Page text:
Hesen made the speech as he told the mosque community to stand down after they argued with the armed police.
“At that time, Usmen Hesen jumped in and persuaded the community to disperse by saying, ‘Today they have won and we have lost because they are carrying guns and we have nothing—but don’t worry, one day we will do something ourselves’,” Turdi said.
“As Usmen Hesen finished his emotional speech, [his mother] Kuwanhan Reyim went to him crying, and hugged and kissed his forehead because of her pride in him. The crowd was also moved to tears and retreated.”
When the mosque community backed down, the demolition team bulldozed the mosque’s courtyard and destroyed part of the walls, Turdi said, adding that they also removed 12 carpets from the mosque and disconnected the building’s water supply and heating system.
Hesen left Yengi Aymaq village the next day and never returned, he said.
The Chinese authorities have blamed the little-known East Turkestan Islamic Movement (ETIM) militant group for the Tiananmen raid. Many Uygurs refer to Xinjiang, which borders Afghanistan, Pakistan, and the former Soviet Central Asian republics, as East Turkestan.
Last week, a source who claims to know Hesen’s family, suggested that he may have been on a deadly revenge attack after losing a family member during the 2009 bloody riots between Han Chinese and Uyghurs in the Xinjiang capital Urumqi.
Another source—Hesen’s school classmate—claimed his younger brother had died in a mysterious traffic accident several years ago that had been blamed on the majority Han Chinese or the Chinese authorities.
Thousands of Uyghurs had gone missing since they were arrested in large sweep operations following the Urumqi riots, Uyghur groups have claimed.
Turdi said Hesen’s village community had collected around 200,000 yuan (U.S. $32,800) over three years to build the Pilal mosque and successfully applied for a permit to construct it in 2011.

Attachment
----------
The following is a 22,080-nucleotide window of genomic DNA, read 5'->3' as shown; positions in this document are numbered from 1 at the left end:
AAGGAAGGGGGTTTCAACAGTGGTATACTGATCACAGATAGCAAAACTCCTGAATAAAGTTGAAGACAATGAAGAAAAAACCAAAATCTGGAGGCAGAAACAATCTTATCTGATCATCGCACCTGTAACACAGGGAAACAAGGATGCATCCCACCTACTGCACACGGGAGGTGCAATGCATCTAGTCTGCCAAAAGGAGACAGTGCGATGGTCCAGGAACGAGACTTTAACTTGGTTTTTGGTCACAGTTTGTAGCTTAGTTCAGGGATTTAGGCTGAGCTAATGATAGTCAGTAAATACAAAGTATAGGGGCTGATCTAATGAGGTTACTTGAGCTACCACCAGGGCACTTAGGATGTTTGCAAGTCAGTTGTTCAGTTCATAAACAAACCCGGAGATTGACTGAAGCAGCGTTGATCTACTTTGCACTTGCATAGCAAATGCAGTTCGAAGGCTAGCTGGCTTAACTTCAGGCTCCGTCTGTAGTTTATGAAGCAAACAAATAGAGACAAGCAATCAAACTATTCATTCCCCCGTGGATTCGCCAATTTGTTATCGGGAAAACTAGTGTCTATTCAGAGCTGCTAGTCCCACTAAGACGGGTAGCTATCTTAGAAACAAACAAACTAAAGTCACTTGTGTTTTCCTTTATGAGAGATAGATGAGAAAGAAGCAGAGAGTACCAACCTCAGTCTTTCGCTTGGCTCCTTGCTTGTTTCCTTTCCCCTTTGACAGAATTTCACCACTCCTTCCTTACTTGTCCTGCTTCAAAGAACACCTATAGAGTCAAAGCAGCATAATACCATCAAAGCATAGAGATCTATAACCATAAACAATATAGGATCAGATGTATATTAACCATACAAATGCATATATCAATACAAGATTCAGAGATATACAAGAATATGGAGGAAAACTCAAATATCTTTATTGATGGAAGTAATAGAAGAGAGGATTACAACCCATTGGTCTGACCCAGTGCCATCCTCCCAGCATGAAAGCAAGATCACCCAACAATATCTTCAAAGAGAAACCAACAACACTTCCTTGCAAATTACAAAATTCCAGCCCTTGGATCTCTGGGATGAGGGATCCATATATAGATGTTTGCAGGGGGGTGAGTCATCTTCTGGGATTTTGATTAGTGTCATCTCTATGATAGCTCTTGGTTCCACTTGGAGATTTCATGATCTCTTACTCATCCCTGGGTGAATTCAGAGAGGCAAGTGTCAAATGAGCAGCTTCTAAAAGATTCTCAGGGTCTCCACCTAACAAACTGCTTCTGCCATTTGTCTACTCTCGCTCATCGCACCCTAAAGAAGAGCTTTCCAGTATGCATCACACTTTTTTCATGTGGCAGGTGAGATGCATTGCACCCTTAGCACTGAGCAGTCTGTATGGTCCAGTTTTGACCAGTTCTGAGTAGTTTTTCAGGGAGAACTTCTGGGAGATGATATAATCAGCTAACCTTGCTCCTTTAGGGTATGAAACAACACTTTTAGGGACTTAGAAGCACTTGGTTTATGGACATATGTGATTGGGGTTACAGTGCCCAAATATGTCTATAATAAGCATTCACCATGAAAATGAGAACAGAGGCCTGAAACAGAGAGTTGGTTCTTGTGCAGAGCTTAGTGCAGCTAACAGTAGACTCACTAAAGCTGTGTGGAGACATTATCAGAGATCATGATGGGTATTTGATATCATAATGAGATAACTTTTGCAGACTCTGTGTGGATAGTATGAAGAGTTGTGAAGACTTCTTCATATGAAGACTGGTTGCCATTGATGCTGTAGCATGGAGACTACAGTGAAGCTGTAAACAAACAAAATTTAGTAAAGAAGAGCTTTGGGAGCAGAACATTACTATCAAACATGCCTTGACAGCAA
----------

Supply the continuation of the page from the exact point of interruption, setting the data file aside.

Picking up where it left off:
After the mosque was built in mid-2012, he said, the community raised another 30,000 yuan (U.S. $4,900) in August that year to lay a concrete floor in the courtyard and build a wall around it to keep the area clean for performing burial rituals.
But when the courtyard project was completed, local authorities ordered it torn down because the mosque community had not applied for a new permit to build it.
Xinjiang has seen a string of violent incidents in recent years as Beijing tightens security measures and extends house-to-house raids targeting Uyghur families.
I decided to write about this article in part because unlike the typical article one finds in the Western press based on innuendos and what far-away experts speculates, this article is actually based on a presumptive interview with a real person on the ground – in this case a Hamut Turdi, recently ousted village chief of Yengi Aymaq village. Rarely do we read of actual voices on the ground. And even though that voice may be filtered – even distorted – by Hoshur, it is still useful to hear such voices, in my opinion.